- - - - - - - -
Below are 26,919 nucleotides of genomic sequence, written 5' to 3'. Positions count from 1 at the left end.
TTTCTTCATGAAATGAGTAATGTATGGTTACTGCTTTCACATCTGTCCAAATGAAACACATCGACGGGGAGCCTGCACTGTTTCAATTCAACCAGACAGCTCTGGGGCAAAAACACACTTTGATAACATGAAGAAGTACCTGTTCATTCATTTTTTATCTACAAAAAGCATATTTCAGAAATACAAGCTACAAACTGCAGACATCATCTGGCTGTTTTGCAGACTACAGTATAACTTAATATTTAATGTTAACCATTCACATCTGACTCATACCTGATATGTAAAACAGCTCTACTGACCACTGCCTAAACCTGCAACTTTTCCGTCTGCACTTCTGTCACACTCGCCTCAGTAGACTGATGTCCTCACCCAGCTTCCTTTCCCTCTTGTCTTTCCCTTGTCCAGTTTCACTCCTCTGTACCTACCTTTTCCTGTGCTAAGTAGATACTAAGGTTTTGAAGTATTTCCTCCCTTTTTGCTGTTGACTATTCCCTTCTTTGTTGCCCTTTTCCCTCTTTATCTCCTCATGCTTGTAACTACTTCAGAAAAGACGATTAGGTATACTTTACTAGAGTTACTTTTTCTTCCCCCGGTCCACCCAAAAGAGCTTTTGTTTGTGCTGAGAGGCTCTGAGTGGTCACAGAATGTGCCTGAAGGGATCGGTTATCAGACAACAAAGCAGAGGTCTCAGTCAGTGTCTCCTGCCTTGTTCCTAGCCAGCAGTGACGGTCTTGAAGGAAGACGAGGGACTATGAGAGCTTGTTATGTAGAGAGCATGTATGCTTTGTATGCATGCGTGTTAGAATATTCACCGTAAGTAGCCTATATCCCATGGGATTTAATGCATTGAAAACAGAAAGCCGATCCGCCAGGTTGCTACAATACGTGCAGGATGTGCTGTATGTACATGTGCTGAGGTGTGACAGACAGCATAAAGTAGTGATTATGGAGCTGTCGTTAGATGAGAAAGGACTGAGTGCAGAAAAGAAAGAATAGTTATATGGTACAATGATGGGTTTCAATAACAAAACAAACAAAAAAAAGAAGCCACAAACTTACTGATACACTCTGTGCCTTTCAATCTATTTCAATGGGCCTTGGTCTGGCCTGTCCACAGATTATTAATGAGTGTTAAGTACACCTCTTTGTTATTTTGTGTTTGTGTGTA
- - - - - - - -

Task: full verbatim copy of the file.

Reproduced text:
Below are 26,919 nucleotides of genomic sequence, written 5' to 3'. Positions count from 1 at the left end.
TTTCTTCATGAAATGAGTAATGTATGGTTACTGCTTTCACATCTGTCCAAATGAAACACATCGACGGGGAGCCTGCACTGTTTCAATTCAACCAGACAGCTCTGGGGCAAAAACACACTTTGATAACATGAAGAAGTACCTGTTCATTCATTTTTTATCTACAAAAAGCATATTTCAGAAATACAAGCTACAAACTGCAGACATCATCTGGCTGTTTTGCAGACTACAGTATAACTTAATATTTAATGTTAACCATTCACATCTGACTCATACCTGATATGTAAAACAGCTCTACTGACCACTGCCTAAACCTGCAACTTTTCCGTCTGCACTTCTGTCACACTCGCCTCAGTAGACTGATGTCCTCACCCAGCTTCCTTTCCCTCTTGTCTTTCCCTTGTCCAGTTTCACTCCTCTGTACCTACCTTTTCCTGTGCTAAGTAGATACTAAGGTTTTGAAGTATTTCCTCCCTTTTTGCTGTTGACTATTCCCTTCTTTGTTGCCCTTTTCCCTCTTTATCTCCTCATGCTTGTAACTACTTCAGAAAAGACGATTAGGTATACTTTACTAGAGTTACTTTTTCTTCCCCCGGTCCACCCAAAAGAGCTTTTGTTTGTGCTGAGAGGCTCTGAGTGGTCACAGAATGTGCCTGAAGGGATCGGTTATCAGACAACAAAGCAGAGGTCTCAGTCAGTGTCTCCTGCCTTGTTCCTAGCCAGCAGTGACGGTCTTGAAGGAAGACGAGGGACTATGAGAGCTTGTTATGTAGAGAGCATGTATGCTTTGTATGCATGCGTGTTAGAATATTCACCGTAAGTAGCCTATATCCCATGGGATTTAATGCATTGAAAACAGAAAGCCGATCCGCCAGGTTGCTACAATACGTGCAGGATGTGCTGTATGTACATGTGCTGAGGTGTGACAGACAGCATAAAGTAGTGATTATGGAGCTGTCGTTAGATGAGAAAGGACTGAGTGCAGAAAAGAAAGAATAGTTATATGGTACAATGATGGGTTTCAATAACAAAACAAACAAAAAAAAGAAGCCACAAACTTACTGATACACTCTGTGCCTTTCAATCTATTTCAATGGGCCTTGGTCTGGCCTGTCCACAGATTATTAATGAGTGTTAAGTACACCTCTTTGTTATTTTGTGTTTGTGTGTA